Roslin Technologies intends to double the growth rate of the black soldier fly. Photo: National Arboretum, Washington DC.
Roslin Technologies intends to double the growth rate of the black soldier fly. Photo: National Arboretum, Washington DC.

Black soldier fly growth rate ‘can be doubled in a year’

Scientists in Scotland may be able to double the growth rate of the black soldier fly (BSF) within a year, making insect protein a more competitive and viable source of feed for farmed fish.

Publisert

The assessment was made by Glen Illing, chief executive of Roslin Technologies, in an interview for the latest edition of Fish Farming Expert magazine.

Roslin Technologies, which aims to commercialise the intellectual property and expertise of Edinburgh University’s Roslin Institute, is building an insect “genetic nucleus” near Temple in Midlothian, and Illing is confident of rapid progress.

Naive species

BSF is a “naive” species that does not have a history of being selectively bred for desirable traits, which means gains from selective breeding are relatively large compared to species with a history of selection, such as farm animals.

Illing says that fact, along with Roslin’s expertise in quantitative genetics and genomic selection and the BSF’s short breeding cycle, means selective breeding can make a big difference quickly.

He predicts that researchers will be able to double BSF growth rate and halve the feed conversion rate within 12 months, provided all efforts are directed to that target.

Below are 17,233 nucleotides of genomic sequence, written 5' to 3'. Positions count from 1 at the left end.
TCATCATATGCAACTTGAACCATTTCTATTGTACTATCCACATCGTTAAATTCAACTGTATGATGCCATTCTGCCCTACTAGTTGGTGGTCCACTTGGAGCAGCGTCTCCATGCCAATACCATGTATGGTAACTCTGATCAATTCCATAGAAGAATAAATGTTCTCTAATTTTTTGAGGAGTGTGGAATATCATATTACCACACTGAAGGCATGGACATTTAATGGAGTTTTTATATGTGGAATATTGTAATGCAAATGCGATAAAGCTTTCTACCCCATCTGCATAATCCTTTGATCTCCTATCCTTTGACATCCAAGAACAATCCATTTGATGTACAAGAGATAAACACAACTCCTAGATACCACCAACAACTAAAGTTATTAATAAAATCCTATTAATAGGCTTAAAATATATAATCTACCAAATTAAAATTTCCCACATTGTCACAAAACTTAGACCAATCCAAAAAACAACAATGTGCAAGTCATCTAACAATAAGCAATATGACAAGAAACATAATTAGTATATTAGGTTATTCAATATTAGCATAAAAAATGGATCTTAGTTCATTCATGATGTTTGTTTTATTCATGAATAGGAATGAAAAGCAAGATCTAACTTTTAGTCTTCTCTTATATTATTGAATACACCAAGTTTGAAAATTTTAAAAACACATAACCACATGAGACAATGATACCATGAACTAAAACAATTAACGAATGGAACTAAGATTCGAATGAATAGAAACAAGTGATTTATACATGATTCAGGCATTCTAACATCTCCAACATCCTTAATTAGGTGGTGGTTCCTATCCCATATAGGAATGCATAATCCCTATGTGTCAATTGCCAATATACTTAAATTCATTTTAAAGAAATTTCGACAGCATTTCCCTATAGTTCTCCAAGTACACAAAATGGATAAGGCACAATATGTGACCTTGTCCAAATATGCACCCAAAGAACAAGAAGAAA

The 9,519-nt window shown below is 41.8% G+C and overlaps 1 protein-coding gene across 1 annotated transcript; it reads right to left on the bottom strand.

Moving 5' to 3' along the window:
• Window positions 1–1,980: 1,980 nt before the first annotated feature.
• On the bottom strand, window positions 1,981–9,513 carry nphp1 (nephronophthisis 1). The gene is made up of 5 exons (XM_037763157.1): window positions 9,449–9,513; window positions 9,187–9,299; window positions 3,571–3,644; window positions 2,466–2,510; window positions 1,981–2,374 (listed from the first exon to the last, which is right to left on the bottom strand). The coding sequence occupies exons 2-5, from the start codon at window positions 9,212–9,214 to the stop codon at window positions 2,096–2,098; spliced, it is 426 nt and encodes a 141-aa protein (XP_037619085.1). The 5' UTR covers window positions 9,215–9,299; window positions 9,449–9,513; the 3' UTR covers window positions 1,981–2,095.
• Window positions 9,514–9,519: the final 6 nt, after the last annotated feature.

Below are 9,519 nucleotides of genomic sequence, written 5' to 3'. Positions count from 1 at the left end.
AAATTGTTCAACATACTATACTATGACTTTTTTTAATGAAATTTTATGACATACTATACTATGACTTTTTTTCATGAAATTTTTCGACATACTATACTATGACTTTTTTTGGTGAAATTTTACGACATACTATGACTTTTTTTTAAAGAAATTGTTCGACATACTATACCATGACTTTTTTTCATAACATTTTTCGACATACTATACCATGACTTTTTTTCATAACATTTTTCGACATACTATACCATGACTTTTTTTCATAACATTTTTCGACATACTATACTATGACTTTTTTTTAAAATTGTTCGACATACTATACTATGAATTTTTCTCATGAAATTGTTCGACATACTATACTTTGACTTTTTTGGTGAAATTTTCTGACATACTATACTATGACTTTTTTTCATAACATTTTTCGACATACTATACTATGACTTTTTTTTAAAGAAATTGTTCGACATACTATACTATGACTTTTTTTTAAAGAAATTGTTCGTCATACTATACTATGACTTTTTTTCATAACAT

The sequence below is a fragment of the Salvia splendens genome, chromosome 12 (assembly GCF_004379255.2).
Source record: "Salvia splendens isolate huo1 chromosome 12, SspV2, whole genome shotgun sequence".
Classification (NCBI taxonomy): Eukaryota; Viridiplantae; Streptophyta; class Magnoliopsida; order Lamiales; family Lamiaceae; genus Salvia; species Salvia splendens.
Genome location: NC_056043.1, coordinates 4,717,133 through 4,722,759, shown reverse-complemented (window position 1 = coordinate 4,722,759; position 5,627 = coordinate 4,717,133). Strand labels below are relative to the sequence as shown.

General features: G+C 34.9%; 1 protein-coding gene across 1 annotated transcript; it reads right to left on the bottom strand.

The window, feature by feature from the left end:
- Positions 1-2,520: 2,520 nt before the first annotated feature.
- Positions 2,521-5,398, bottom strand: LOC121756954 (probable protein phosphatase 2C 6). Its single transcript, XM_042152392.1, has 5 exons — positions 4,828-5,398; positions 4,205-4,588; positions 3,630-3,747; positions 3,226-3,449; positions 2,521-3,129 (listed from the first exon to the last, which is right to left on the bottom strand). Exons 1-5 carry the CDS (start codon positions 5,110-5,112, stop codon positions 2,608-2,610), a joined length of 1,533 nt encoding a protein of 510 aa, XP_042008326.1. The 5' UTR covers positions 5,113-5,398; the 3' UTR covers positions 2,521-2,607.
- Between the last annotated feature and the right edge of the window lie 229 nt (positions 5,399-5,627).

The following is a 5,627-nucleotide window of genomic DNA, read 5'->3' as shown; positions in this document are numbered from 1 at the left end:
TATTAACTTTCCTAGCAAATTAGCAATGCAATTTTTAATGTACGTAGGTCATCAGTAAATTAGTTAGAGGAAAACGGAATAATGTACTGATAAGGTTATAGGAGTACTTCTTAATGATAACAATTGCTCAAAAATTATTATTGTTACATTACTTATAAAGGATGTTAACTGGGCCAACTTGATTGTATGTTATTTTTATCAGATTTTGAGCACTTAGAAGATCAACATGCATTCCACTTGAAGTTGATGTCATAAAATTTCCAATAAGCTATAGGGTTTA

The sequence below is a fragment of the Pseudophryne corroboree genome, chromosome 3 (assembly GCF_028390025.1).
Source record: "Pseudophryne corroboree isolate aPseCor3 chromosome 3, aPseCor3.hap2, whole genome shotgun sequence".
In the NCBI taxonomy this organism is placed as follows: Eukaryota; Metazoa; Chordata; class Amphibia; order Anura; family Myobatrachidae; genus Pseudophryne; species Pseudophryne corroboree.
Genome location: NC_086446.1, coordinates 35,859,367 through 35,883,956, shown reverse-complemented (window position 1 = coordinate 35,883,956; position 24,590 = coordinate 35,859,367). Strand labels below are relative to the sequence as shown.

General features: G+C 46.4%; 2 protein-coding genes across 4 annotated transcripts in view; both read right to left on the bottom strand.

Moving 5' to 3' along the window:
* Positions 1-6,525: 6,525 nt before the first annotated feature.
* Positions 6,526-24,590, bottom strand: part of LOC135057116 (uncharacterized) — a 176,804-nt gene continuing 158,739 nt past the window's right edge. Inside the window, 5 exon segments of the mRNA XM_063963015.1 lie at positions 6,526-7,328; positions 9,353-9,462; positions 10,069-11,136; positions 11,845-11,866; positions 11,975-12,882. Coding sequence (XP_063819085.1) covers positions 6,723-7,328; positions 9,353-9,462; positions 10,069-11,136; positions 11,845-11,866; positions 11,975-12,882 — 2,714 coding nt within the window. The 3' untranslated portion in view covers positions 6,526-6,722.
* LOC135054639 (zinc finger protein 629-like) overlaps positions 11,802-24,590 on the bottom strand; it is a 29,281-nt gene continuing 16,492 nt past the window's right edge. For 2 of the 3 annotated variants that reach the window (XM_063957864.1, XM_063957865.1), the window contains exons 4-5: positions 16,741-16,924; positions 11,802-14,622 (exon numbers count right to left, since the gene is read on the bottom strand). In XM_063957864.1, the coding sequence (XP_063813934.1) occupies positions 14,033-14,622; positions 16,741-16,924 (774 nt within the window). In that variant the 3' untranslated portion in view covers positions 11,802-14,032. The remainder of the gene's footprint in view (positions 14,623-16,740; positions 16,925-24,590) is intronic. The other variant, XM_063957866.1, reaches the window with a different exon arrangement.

Glen Illing: Improving production efficiency means lower costs for the consumer.
Glen Illing: Improving production efficiency means lower costs for the consumer.

Choosing a target

“The trick is to work out what do we want to improve, what is the characteristic,” he says.

“If we choose one characteristic we can move very, very fast. If we choose 10 characteristics, we can move relatively fast on each one, but it would be nowhere near as fast as being more selective on traits.”

The insect industry’s target, says Illing, is to reduce the cost of their goods to the consumer. “One way of doing that is to reduce the costs of how you produce the animal, but also to increase the production of the animal. If we can get it to grow twice as fast, for example, it means that we could have twice the amount of product going through the same square metre of property.”

More in the magazine

Read the full article in the current issue of Fish Farming Expert magazine, which also features an update on the volumes being forecast by insect producers, and takes a look at other alternative feed ingredients.

It also features a report on the first on-site trials of the Blue Lice system in Norway, plus a look at how giving salmon larvae tiny doses of feed every 17 seconds prevents them from using too much energy and encourages growth.